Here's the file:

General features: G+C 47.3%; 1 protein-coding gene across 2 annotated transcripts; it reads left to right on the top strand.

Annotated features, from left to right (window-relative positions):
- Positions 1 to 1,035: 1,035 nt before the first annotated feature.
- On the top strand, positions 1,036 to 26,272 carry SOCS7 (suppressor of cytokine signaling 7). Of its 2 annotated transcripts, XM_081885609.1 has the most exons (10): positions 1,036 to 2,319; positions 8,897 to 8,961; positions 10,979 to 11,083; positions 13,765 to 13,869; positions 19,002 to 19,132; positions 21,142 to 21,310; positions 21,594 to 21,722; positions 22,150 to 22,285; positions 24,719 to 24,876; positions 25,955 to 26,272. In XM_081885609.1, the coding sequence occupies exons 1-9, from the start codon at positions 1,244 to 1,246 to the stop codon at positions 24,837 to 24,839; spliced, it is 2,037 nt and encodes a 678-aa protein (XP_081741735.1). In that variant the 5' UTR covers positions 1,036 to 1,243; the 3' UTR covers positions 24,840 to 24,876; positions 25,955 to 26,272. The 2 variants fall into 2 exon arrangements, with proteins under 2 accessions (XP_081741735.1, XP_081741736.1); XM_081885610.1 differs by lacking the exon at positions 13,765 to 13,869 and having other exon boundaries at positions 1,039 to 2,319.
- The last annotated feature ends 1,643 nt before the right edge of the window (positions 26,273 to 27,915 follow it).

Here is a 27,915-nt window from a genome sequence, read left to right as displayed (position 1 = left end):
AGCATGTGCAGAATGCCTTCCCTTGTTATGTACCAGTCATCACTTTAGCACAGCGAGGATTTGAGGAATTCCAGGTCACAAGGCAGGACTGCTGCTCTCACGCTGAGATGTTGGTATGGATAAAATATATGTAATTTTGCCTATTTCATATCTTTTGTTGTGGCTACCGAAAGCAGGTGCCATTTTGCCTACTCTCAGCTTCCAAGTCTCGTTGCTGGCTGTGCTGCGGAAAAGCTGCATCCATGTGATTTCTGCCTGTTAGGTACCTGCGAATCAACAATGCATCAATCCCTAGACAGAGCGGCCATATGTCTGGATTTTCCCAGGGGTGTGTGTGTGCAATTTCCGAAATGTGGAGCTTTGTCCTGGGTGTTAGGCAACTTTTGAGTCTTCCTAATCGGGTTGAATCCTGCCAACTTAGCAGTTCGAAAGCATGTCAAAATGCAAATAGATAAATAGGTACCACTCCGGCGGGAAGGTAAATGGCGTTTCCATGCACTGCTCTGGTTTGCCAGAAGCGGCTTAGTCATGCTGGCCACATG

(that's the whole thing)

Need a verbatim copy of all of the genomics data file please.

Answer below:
General features: G+C 47.3%; 1 protein-coding gene across 2 annotated transcripts; it reads left to right on the top strand.

Annotated features, from left to right (window-relative positions):
- Positions 1 to 1,035: 1,035 nt before the first annotated feature.
- On the top strand, positions 1,036 to 26,272 carry SOCS7 (suppressor of cytokine signaling 7). Of its 2 annotated transcripts, XM_081885609.1 has the most exons (10): positions 1,036 to 2,319; positions 8,897 to 8,961; positions 10,979 to 11,083; positions 13,765 to 13,869; positions 19,002 to 19,132; positions 21,142 to 21,310; positions 21,594 to 21,722; positions 22,150 to 22,285; positions 24,719 to 24,876; positions 25,955 to 26,272. In XM_081885609.1, the coding sequence occupies exons 1-9, from the start codon at positions 1,244 to 1,246 to the stop codon at positions 24,837 to 24,839; spliced, it is 2,037 nt and encodes a 678-aa protein (XP_081741735.1). In that variant the 5' UTR covers positions 1,036 to 1,243; the 3' UTR covers positions 24,840 to 24,876; positions 25,955 to 26,272. The 2 variants fall into 2 exon arrangements, with proteins under 2 accessions (XP_081741735.1, XP_081741736.1); XM_081885610.1 differs by lacking the exon at positions 13,765 to 13,869 and having other exon boundaries at positions 1,039 to 2,319.
- The last annotated feature ends 1,643 nt before the right edge of the window (positions 26,273 to 27,915 follow it).

Here is a 27,915-nt window from a genome sequence, read left to right as displayed (position 1 = left end):
AGCATGTGCAGAATGCCTTCCCTTGTTATGTACCAGTCATCACTTTAGCACAGCGAGGATTTGAGGAATTCCAGGTCACAAGGCAGGACTGCTGCTCTCACGCTGAGATGTTGGTATGGATAAAATATATGTAATTTTGCCTATTTCATATCTTTTGTTGTGGCTACCGAAAGCAGGTGCCATTTTGCCTACTCTCAGCTTCCAAGTCTCGTTGCTGGCTGTGCTGCGGAAAAGCTGCATCCATGTGATTTCTGCCTGTTAGGTACCTGCGAATCAACAATGCATCAATCCCTAGACAGAGCGGCCATATGTCTGGATTTTCCCAGGGGTGTGTGTGTGCAATTTCCGAAATGTGGAGCTTTGTCCTGGGTGTTAGGCAACTTTTGAGTCTTCCTAATCGGGTTGAATCCTGCCAACTTAGCAGTTCGAAAGCATGTCAAAATGCAAATAGATAAATAGGTACCACTCCGGCGGGAAGGTAAATGGCGTTTCCATGCACTGCTCTGGTTTGCCAGAAGCGGCTTAGTCATGCTGGCCACATG